Feeding problems: baby refusing to eat both bottle or breast!

All infants and mothers have their good days and bad days. There are days when breastfeeding or even being close is not what babies want to do. This can be frustrating for you as a mother trying to get your child to nurse.

Feeding problems: baby refusing to eat both bottle or breast
Feeding problems: baby refusing to eat both bottle or breast

When a newborn refuses the breast, this is typically called breast refusal. When a baby or toddler who had previously been nursing well suddenly refuses the breast or bottle, this is called a nursing strike.

Don’t consider the breast refusal or nursing strike as a rejection of you. Your child is experiencing a breastfeeding problem, and he doesn’t have the words to tell you what the problem is, so the onus is on you (and, ideally, a lactation consultant or other health care professional) to start troubleshooting the problem.

If you are experiencing a nursing strike or baby refusing to breastfeed, there are many causes why it might be happening. A few of those reasons include:

  • Could your child be in pain?  Is there something going on with your child health-wise that warrants an investigation? Think of things like sore teeth, a sore mouth, a sore throat, an ear infection, etc. With an older baby or toddler, you might also consider injuries to the mouth—bumps, bruises, or tiny cuts/abrasions. Your health care provider and the lactation consultant can help you brainstorm other possibilities.
  • Teething pain
  • Ear infection
  • Stuffy nose from allergies or a cold
  • Changes in routine
  • A lengthy separation from mom
  • Distractions (talking, television, other people)
  • Change in laundry detergent, perfume, bath soap
  • Change in milk supply
  • An inflexible feeding schedule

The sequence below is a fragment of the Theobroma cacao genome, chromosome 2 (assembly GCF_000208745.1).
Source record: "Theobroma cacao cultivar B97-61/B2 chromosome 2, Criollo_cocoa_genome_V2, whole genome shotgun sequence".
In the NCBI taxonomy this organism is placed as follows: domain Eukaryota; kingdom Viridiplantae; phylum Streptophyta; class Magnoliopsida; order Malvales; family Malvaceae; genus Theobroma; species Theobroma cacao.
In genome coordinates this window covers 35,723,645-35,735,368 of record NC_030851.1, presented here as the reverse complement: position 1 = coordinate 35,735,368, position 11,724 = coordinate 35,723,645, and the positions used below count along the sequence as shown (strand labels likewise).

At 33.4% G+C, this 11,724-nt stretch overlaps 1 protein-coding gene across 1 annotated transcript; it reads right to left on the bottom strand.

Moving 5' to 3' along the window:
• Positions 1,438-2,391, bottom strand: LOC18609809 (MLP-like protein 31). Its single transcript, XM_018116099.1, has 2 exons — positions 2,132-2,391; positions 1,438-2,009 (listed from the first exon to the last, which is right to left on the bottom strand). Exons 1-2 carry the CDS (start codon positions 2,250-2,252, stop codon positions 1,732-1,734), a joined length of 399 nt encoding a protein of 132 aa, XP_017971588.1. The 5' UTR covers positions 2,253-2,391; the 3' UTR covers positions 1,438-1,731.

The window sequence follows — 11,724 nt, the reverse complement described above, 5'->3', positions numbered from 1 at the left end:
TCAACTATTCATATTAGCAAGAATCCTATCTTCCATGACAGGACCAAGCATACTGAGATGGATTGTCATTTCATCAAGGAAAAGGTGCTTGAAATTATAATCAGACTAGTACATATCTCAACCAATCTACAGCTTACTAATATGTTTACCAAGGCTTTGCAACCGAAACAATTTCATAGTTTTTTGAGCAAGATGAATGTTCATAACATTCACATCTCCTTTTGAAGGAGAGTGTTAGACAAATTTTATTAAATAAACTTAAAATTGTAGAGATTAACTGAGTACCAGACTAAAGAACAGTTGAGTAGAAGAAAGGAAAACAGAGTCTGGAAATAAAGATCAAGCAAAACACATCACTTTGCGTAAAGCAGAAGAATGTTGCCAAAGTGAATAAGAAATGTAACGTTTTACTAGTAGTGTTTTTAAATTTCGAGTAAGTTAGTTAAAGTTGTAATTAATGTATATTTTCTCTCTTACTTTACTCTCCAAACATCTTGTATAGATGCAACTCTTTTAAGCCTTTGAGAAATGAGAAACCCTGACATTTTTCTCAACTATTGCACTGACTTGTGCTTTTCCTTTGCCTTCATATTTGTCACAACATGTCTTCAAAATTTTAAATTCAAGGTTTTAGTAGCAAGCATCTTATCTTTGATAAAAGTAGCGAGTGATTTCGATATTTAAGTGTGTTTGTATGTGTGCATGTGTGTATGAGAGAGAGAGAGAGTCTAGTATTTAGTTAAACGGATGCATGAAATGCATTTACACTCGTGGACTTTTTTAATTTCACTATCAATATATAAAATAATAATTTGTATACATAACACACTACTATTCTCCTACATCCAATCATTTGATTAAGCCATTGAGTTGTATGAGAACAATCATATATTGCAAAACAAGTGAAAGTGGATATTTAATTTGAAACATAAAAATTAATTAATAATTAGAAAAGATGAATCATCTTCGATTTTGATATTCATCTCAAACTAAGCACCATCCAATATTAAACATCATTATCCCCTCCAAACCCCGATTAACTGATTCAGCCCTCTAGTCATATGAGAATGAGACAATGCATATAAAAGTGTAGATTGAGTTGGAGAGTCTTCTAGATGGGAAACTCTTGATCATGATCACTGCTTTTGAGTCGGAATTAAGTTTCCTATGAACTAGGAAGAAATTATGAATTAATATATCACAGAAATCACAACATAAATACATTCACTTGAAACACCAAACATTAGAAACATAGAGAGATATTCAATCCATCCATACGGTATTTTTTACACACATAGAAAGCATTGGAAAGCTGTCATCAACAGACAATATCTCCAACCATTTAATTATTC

• “Sleep training,” or letting a baby cry it out
  • Travel away from home
  • Has breastfeeding been painful for your child? Is it possible he’s so frustrated he’s waving the white flag? Could he be struggling with a breastfeeding problem that you’re not aware of—a poor latch, milk supply issues, etc.?
  • Is your baby responding to stress in the family? Babies are very tuned into the feelings of people they love.

Be sure to look for minor issues such as these before jumping to other conclusions. Sometimes the reason is simple to spot. And going back to the old laundry soap is much easier than having a baby who refuses the breast!

Deal with a nursing strike and baby refusing to eat both bottle or breast

Provide reassurance to your baby and encourage him to warm up to the idea of breastfeeding again by having plenty of skin-to-skin contacts.

Offer the breast when your baby is sleepy or half asleep. He may be less inclined to refuse the breast. Don’t get stressed or upset if he refuses the breast. Continue to offer and pump your breast milk in the meantime. You can feed it to him by an alternative means (ideally avoiding a bottle). You might want to try using a lactation aid taped to your breast (to provide your newborn with an immediate payoff for continuing to breastfeed) or to feed your baby breast milk from a medicine dropper or tiny shot glass-style baby cup. Your lactation consultant will discuss the pros and cons of these and other feeding options with you.

We recommend reading the article: How to get a breastfed baby to take a bottle